Artist creator of The Clock answers the preverbal question, What Time Is It?
The list has been completed for 2012 and who is designated the number 2 slot, for the most influential people in the world? None other than Christian Marclay, the creator of the sensational installation, ‘The Clock’ Time magazine states that this list includes; ” The people who inspire us, entertain us, challenge us and change our world. Meet the breakouts, pioneers, moguls, leaders and icons who make up this year’s TIME 100.” It is all about Time and “finally an Artist has been met with a rare combination of critical approval and public affection. The idea was audacious in its simplicity and herculean in execution: take moments in films when people are interacting with time, looking at their watches, hurrying to intercept the 3:10 to Yuma or hanging on to the hands of Big Ben and splice them together in such a way that they unfold in real time over 24 hours, so that the whole thing becomes an accurate up to the minute timepiece.
Christian Marclay walks a fine line between being entertaining and mundane. His work The Clock which was a surprise international success in both New York at the Paula Cooper Gallery after having its London debut at White Cube, in Mason’s Yard in October and November 2011. It is constructed out of moments in cinema when time is expressed or when a character interacts with a clock, watch or just a particular time of day. Marclay has excerpted thousands of these fragments and edited them so that they flow in real time. While ‘The Clock’ examines how time, plot and duration are depicted in cinema, the video is also a working timepiece that is synchronised to the local time zone. At any moment, the viewer can look at the work and use it to tell the time. Yet the audience watching ‘The Clock’ experiences a vast range of narratives, settings and moods within the space of a few minutes, making time unravel in countless directions at once. Even while ‘The Clock’ tells the time, it ruptures any sense of chronological coherence. The Clock’ plays with how audiences experience narrative in cinema, examining the conventions and devices through which filmmakers create a persuasive illusion of duration. When watching a film, an audience is removed from normal time and swept up in a new register that corresponds to the narrative at hand. ‘The Clock’ transforms this condition of cinema: time, in this case, corresponds precisely to the actual time beyond the work. The audience will have the peculiar awareness of experiencing a fictional event, or countless events, at what appears to be the same time as when they watch it in the gallery. Using the medium of collage has been a recurring strategy for Christian Marclay since the late 1970s, when as a pioneering turntablist he began mixing sounds and records, before turning to album covers, works on paper and video. ‘Manga Scroll’, Marclay’s most recent collage-based work, was exhibited in the ground-floor gallery. Included in Marclay’s ‘Festival’, at the Whitney Museum of American Art, ‘Manga Scroll’ is a 20-metre long scroll featuring hundreds of onomatopoeic words excerpted from Manga cartoons, collaged by Marclay to create a chain of words buzzing with aural energy.Christian Marclay was born in California in 1955, raised in Switzerland and now lives in London and New York.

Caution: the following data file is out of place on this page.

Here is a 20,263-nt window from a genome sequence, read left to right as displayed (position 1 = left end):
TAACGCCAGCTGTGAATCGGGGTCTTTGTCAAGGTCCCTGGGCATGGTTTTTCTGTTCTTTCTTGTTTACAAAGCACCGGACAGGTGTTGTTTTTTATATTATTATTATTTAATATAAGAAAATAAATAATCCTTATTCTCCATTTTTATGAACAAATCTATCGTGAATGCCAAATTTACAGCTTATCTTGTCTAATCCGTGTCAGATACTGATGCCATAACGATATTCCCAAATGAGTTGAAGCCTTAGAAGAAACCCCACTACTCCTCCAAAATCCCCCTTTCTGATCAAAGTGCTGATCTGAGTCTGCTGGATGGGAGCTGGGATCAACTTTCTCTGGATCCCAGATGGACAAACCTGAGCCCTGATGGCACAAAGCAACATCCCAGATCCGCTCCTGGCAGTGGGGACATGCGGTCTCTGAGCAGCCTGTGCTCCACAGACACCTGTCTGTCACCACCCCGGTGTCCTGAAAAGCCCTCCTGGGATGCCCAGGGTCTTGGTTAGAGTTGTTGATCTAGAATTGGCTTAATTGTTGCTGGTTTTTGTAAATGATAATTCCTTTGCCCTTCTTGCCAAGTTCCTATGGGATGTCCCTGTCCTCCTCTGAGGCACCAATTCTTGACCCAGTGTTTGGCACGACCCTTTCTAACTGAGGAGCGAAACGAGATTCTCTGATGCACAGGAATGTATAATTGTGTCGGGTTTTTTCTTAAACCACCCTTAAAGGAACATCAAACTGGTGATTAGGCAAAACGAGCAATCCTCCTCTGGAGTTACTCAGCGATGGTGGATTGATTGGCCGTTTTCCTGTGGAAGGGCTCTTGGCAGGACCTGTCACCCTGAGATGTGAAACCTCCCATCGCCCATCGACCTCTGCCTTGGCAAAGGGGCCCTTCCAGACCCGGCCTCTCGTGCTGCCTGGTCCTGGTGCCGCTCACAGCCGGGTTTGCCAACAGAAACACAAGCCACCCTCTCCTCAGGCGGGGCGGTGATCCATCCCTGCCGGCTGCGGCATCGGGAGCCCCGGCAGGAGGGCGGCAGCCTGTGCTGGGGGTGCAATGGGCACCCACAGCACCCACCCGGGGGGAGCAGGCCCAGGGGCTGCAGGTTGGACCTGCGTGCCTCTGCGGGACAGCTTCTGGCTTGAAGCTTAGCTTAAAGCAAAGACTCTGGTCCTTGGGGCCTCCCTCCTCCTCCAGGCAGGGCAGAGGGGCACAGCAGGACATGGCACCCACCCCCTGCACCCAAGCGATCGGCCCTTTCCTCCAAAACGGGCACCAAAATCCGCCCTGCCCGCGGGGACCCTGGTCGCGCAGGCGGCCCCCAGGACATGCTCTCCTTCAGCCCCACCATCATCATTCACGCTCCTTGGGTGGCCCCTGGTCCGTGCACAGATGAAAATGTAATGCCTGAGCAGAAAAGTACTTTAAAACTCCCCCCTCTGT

Time magazine released its annual list of the 100 “Most Influential People in the World” on Wednesday. Among them Kate and Pippa Middleton at number 94 and despite a State visit to the US last year,no sign of David Cameron.
Photo: Christian Marclay, The Clock 2010. Single channel video. Duration: 24 hours © the artist. Courtesy White Cube, London and Paula Cooper Gallery, New York. Photo: Tate Photography (Matt Greenwood) from press release